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Fact: Diesel Black Gold Is Making Us Reconsider The Boho Look

Remember when boho meant little more than a coin-belt and a floaty skirt? Not anymore. The same wanderlust codes might be there – fringing, embellishment, smocks – but there’s a new take on this free-spirited form of dressing. It’s got guts, it’s got energy, it’s got something to say – and we want in. This is boho for the 21st Century.

The Diesel Black Gold FW18 collection – which was shown in Milan earlier this week –showcased the new boho in all its denim and leather clad glory. Creative director Andreas Melbostad was, he explains, thinking about communities and the galvanising feeling of togetherness during times of political and economic turbulence. ‘For me it’s really fascinating to find “Oh I have an activist side”, which is completely new for me. I always liked to be informed and care about issues but this is a really different emotion. Living in the US, you become aware of things in a different way,’ he tells us. ‘I wouldn’t say the show or my fashion is any sort of political statement, but I wanted to celebrate something and liked the diversity, there’s so much beauty in it.'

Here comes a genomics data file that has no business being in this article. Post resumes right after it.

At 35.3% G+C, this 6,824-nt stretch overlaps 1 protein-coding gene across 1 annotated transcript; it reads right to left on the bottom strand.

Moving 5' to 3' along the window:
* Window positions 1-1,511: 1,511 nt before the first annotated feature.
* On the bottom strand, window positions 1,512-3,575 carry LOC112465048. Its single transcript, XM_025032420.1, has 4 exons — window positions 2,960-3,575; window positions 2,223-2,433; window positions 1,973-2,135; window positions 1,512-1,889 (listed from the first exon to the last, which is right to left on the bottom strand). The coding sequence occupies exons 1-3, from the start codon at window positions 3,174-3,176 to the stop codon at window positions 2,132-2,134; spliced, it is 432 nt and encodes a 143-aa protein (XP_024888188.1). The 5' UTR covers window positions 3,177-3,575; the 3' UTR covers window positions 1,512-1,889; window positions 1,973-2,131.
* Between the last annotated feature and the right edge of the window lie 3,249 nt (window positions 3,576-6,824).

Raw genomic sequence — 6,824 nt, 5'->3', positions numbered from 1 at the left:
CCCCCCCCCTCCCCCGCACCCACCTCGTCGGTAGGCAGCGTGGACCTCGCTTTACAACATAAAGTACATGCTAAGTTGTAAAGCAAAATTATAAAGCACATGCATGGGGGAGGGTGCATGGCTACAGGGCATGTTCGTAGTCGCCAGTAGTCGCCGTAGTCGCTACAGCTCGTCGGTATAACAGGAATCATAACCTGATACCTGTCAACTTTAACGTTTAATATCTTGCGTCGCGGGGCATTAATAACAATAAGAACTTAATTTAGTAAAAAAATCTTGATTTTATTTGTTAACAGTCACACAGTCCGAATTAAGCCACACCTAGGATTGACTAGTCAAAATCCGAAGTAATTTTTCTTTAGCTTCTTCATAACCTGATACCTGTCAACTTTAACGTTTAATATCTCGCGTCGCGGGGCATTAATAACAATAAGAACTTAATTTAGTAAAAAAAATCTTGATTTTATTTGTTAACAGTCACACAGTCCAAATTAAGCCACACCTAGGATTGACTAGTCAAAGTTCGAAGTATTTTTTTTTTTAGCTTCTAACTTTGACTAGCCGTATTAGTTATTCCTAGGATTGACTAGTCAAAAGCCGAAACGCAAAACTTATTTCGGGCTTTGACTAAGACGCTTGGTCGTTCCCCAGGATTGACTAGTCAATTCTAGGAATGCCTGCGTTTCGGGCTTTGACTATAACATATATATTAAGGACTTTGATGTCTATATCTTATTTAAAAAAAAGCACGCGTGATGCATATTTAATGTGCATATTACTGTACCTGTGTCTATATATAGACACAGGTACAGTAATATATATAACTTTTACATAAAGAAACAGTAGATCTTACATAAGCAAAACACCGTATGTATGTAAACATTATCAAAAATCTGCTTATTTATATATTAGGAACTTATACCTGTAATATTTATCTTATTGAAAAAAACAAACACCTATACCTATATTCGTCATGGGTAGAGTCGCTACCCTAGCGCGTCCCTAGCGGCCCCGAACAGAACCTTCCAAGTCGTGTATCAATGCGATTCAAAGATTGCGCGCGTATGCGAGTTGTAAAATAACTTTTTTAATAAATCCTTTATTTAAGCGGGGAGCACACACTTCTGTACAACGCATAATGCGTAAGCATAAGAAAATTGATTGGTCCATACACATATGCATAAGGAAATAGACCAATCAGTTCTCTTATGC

For Melbostad this spirit of celebration translated into an energetic collection that celebrated diversity: peasant smocks with Romanian embroidery, denim dresses that call to mind Syrian tunics, Chinese Hmong skirts reimaged as patchwork denim versions, Navajo-inspired embellishment, Palestinian-style embroideries and a standout Mongolian coat this editor wants immediately. (The new jean shape, FYI? Super-slit flares). Finished with multi-braided hair, tribal tattoo-style markings and fringed boots the effect was part Mad Max, part Burning Man, part Kate Moss circa 2005. And that’s a good thing. Is it too soon to be thinking about your festival wardrobe? Absolutely not.

What unity doesn’t mean, however, is homogeny. The Diesel Black Gold is a celebration of diversity – something Melbostad admits the industry has had a problem with in the past. ‘I think it does have a problem for sure, and it’s strange in this day and age but I do think it’s getting better. Things are moving forward and backward. It’s not a linear thing’. Change is afoot, however: ‘A sense of individuality and individual beauty and alternative beauty is coming through more and more,’ says Melbostad. ‘There is a real excitement about it, it’s not forced. I think that’s going to drive a system that’s used to operating in a different way.’ The revolution starts here